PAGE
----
We all know that finding the right employee for your business is crucial, especially if your business happens to rely on fewer than a dozen people. Each member of the team has a critical function to perform, and if they don’t do it properly, your company can soon find itself in big trouble.

Worse still, you’ll be judged by your colleagues on the people you decide to hire. If they think you’ve made a bad decision, you might wind up losing even more team members.

Find People With A Commitment To Their Careers

Lots of people in the job market hop from one job to the next in search of higher salaries. And while this tends to work quite well for them, it doesn’t work so well for your company. A person who doesn’t stick around for the long haul, especially in a startup business, is more of a liability than an asset, especially if you plan on training them.

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Instead, look for candidates who have proven track records over many years at former employers. No, their CVs might not be as impressive as job-hopping high-flyers, but their loyalty will pay dividends in the long run.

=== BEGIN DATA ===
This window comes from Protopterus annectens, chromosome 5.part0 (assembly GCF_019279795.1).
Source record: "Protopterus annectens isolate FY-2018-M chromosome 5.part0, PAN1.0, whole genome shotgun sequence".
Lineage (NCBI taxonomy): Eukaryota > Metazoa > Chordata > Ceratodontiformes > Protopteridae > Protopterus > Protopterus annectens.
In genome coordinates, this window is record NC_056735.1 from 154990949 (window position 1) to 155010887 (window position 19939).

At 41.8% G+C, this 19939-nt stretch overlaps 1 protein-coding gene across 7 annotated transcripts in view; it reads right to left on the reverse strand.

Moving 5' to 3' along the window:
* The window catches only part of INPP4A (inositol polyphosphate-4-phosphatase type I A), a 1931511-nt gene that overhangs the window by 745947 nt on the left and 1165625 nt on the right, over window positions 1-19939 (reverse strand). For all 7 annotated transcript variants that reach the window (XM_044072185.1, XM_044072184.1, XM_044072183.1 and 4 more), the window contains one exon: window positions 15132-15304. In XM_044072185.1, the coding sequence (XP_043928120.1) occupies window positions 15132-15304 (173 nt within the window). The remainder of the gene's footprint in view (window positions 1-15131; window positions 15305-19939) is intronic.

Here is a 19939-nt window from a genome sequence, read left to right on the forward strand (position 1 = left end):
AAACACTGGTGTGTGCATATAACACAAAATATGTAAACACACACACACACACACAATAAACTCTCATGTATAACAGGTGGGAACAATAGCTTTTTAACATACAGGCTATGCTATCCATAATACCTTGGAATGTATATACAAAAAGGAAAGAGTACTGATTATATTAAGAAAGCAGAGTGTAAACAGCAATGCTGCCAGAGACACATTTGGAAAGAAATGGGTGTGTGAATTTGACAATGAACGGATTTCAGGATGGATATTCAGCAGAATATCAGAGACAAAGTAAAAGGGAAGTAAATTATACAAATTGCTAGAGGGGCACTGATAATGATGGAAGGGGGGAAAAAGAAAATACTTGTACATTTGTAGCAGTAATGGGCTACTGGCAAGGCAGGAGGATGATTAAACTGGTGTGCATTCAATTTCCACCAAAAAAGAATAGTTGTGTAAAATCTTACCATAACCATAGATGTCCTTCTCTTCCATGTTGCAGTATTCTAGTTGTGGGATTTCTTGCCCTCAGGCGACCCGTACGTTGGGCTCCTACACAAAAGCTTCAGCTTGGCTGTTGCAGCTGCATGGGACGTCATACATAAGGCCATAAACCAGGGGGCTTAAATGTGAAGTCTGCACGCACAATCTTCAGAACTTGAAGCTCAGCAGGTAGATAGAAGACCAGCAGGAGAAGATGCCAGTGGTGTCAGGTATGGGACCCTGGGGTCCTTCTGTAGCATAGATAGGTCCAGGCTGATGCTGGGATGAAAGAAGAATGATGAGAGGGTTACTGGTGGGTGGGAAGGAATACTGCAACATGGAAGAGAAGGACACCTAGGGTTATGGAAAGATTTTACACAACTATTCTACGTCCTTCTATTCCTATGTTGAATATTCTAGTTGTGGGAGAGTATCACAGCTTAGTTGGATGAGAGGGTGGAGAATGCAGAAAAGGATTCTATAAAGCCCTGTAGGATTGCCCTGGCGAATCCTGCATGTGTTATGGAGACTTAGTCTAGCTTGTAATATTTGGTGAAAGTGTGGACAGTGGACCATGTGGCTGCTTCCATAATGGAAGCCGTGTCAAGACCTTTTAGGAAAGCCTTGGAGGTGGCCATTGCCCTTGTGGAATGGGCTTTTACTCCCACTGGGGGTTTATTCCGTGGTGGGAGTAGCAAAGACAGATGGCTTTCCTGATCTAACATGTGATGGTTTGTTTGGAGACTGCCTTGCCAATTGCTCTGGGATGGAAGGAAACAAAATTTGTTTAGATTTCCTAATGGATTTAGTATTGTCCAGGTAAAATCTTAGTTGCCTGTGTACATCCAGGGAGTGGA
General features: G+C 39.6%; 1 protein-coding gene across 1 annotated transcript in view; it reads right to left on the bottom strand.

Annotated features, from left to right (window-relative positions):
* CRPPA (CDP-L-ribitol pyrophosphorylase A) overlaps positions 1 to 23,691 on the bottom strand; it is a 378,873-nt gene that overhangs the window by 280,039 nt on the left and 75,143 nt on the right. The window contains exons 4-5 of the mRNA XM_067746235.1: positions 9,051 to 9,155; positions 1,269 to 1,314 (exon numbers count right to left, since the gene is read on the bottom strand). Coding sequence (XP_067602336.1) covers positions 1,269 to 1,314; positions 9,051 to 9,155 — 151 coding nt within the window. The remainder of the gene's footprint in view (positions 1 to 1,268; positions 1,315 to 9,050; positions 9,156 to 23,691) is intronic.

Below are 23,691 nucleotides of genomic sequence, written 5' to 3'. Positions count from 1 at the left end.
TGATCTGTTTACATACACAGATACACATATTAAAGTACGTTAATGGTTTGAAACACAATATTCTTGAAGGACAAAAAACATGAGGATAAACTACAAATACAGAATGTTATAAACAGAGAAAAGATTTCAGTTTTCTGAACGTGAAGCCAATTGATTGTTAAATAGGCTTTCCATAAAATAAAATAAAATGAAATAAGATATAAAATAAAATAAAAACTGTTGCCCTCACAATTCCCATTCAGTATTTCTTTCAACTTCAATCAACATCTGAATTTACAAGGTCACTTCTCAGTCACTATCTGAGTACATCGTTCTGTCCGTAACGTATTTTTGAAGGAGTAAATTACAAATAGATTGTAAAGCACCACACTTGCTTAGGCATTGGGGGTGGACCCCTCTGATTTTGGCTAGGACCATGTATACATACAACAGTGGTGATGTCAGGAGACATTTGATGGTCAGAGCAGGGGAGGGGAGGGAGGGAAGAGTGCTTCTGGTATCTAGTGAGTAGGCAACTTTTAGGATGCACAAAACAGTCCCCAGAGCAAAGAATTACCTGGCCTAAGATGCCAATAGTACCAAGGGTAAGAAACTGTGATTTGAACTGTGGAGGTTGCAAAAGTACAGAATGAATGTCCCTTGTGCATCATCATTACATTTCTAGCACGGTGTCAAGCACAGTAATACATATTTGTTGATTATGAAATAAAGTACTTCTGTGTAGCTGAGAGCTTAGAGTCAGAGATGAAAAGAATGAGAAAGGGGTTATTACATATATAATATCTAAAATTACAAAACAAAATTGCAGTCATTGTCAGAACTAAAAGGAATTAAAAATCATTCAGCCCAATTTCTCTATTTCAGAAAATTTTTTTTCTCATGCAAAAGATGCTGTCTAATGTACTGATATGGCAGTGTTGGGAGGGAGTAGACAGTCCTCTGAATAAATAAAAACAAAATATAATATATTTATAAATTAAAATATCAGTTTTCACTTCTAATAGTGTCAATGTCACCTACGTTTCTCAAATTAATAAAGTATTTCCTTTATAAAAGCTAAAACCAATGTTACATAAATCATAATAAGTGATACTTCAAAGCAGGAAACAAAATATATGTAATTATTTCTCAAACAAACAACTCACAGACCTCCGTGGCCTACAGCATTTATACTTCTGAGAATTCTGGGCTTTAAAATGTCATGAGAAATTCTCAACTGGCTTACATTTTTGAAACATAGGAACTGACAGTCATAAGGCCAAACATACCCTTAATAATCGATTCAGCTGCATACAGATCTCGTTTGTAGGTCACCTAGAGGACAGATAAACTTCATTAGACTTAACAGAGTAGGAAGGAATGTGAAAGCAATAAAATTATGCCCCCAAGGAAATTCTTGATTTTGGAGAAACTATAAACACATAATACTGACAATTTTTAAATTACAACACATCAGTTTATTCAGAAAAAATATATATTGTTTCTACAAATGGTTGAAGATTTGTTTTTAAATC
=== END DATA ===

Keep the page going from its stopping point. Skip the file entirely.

Test For Learning And Analytical Skills

Employers often make the mistake of thinking that they need people with specific skills. But the evidence suggests that these might not always be the best people to take on. Sure, they’ll be able to hop into a role almost as soon as they arrive with your firm, but they could be very limited in what they’re able to do over a longer period of time.


Companies have started to realize that the most valuable members of their team aren’t those with any particular skills, but those who have the ability to learn and master new topics.

Don’t test candidates on a specific subject matter: instead, have a look at their capacity to learn and their ability to deploy their own educational toolsets. A person who is able to adapt to new tasks and improve their work is far more valuable than a person who can’t.

Focus On Improving Your Hiring Process

Often companies can be let down by their hiring process, either because they aren’t using adequate applicant tracking systems, otherwise known as ATS, or because they aren’t asking the right questions at interview. Don’t focus on routine, generic bullet-point questions. Instead, try to get to know each individual candidate and find out about their confidence, and their overall potential. Often, you’ll find that some people are a lot deeper and more skilled than their level of confidence suggests.

Get Social

According to data from Forbes, over 90 percent of companies actually prefer to hire people through social media platforms, including Facebook, Linkedin, and Twitter. On top of that, more than 45 percent of Fortune 500 firms use some sort of social media platform to advertise jobs. The reason for this is that getting social with people at interview is awkward. People don’t want to answer questions about their personal lives in a formal situation. Social media can be a great strategy for breaking the ice and getting to know a candidate better.